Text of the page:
AMU Human Trafficking Law Enforcement Original Public Safety

The Unique Characteristics of Rural Human Trafficking

By Dr. Jarrod Sadulski, Faculty Member, Criminal Justice

There is a common misconception that human trafficking is only a problem in major cities under the lights of a red-light district. However, rural areas, like urban areas, are also vulnerable to human trafficking.

[Podcast: Human Trafficking is on the Rise in Rural America]

According to the National Human Trafficking Hotline, the International Labor Organization estimates that there are hundreds of thousands of victims of human trafficking in the United States. Human trafficking can occur with both adults and children. The victims commonly have diverse backgrounds, and cases of human trafficking occur in all 50 states.

The Differences between Urban and Rural Human Trafficking

In rural America, there are some human trafficking vulnerabilities that differ from large cities. One of the biggest vulnerabilities of human trafficking in rural America involves geographical distances from those organizations that may be able to intervene on the behalf of victims.

For instance, large cities are typically accompanied by large police forces that provide more police presence in urban areas. This lack of a police presence in rural areas, coupled with fewer witnesses to report suspicious activity, has led to more human trafficking cases in less urban areas.

In rural America, it can be very difficult for victims to flee their captor in rural human trafficking cases. In cases where a victim is held in a home for human trafficking, it may be too far for the victim to escape and to receive help due to a large geographical distance from others who can provide assistance.

Another vulnerability is that rural areas often have less employment opportunities. As a result, victims are more likely to agree to sex trafficking or forced labor to survive financially.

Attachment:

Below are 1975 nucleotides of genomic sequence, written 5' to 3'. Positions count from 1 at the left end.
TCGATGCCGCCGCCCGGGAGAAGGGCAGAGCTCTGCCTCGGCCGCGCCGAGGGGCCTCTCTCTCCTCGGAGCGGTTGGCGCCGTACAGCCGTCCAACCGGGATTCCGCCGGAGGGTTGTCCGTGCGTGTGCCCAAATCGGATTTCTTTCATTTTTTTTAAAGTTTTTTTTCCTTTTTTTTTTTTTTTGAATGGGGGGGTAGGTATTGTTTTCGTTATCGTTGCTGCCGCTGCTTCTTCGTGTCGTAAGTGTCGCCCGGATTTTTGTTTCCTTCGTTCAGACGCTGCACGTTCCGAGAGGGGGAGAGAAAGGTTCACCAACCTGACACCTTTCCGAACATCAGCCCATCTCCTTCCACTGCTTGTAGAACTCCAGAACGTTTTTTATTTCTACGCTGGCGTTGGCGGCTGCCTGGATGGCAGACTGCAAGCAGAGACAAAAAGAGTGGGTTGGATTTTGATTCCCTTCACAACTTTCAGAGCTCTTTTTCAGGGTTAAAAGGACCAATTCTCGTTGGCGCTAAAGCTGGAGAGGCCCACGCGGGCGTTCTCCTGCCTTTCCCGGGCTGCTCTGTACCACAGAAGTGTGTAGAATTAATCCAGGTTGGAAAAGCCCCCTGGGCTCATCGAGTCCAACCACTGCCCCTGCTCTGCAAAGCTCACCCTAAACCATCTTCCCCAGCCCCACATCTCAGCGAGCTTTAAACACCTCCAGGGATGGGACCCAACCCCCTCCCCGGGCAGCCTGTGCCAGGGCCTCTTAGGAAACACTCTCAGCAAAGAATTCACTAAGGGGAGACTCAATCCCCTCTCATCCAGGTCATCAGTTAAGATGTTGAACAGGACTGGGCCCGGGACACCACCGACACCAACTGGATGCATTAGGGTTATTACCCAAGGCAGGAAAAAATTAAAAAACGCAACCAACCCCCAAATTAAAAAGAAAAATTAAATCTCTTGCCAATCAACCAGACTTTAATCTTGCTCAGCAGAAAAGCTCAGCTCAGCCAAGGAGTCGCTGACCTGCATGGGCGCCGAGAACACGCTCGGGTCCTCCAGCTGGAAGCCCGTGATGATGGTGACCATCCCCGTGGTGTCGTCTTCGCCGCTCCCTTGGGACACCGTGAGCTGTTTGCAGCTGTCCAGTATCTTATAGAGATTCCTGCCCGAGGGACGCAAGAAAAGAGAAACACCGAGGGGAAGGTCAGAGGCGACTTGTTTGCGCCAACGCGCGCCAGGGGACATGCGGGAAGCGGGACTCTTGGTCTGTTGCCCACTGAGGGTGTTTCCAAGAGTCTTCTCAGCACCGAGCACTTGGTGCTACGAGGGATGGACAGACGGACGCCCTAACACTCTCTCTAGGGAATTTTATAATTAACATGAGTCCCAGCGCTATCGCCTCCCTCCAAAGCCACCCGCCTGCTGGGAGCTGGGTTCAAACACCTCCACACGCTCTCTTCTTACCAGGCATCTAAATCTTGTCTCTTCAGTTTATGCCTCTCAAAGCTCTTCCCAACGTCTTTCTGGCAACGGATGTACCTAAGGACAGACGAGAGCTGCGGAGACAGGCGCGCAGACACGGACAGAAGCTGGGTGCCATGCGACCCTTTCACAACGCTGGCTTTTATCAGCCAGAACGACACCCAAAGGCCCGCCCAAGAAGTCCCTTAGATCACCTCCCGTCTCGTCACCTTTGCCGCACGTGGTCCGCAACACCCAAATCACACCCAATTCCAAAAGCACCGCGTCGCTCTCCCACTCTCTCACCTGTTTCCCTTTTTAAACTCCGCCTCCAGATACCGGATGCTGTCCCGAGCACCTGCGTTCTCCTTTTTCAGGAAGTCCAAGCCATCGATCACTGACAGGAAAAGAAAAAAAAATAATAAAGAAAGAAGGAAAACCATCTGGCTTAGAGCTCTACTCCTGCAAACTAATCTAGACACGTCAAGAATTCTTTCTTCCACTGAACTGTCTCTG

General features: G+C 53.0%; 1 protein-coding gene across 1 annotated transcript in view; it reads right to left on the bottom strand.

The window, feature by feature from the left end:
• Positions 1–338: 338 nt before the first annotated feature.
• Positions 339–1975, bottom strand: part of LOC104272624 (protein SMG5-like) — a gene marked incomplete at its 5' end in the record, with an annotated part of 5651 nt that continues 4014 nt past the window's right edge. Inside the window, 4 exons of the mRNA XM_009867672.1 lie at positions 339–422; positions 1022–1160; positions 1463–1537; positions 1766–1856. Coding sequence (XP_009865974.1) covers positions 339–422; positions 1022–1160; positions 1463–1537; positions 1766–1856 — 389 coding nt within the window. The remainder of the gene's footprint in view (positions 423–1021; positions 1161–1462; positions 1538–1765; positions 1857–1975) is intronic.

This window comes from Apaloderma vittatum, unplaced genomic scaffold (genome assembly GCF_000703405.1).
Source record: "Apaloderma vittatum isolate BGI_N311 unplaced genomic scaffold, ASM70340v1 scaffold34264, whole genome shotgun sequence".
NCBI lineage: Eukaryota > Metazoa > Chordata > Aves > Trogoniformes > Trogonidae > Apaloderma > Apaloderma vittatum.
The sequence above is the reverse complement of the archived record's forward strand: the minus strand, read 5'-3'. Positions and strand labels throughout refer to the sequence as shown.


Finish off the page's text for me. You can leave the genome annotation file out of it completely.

Rural areas also have fewer social services, such as clinics or medical facilities, that may aid in detecting possible human trafficking cases. While crime rates may be low in some rural areas, this low crime rate can present a challenge in the detection of rural human trafficking victims. If ordinary citizens are not on the lookout for criminal activity within their communities, for instance, they could miss signs of human trafficking.

Another challenge associated with rural areas is a stigmatization that may exist if someone comes forward about being a victim. Small towns typically have less anonymity than large cities.

[Related: How First Responders Can Communicate with a Victim of Human Trafficking]

While it may already be a challenge coming forward as a victim of human trafficking in a large city, small towns make it even more challenging to disclose a crime because everyone knows everyone. In a small community, the human trafficking may not only be the perpetuator, but they may also be the victim’s neighbor, classmate’s uncle, or someone that everyone in town knows and respects.

In rural human trafficking cases, around 26% of victims are associated with labor trafficking and 74% are victims of sex trafficking. Rural victims are commonly women and girls, minors, runaways, and temporary visa holders.

Risk Factors of Rural Human Trafficking

The risk factors associated with rural human trafficking include prior physical or sexual abuse, drug abuse, and economic problems. Recruitment in rural areas can occur in local bars, false job advertisements, familial recruitment, social media sites, truck stops and commercial sex venues.

Overall, rural human trafficking has some unique characteristics that make detecting it much more challenging. To prevent rural trafficking in the future, it is important that schoolteachers, medical professionals, and police officers remain aware of the threat of human trafficking in rural areas.

It is equally essential that these professionals remain proactive in monitoring for indicators of human trafficking and report suspicious activity to authorities who are capable of investigating possible human trafficking cases. These authorities may include state law enforcement or local law enforcement that has received training in investigating human trafficking cases.

Dr. Jarrod Sadulski is an associate criminal justice professor in the School of Security and Global Studies and has over two decades in the field of homeland security. His expertise includes human trafficking, maritime security and narcotics trafficking trends. Jarrod recently conducted in-country research in Central and South America on human trafficking and narcotics trafficking trends and was the guest of INTERPOL in Colombia. Jarrod can be reached through his website at www.Sadulski.com for more information.

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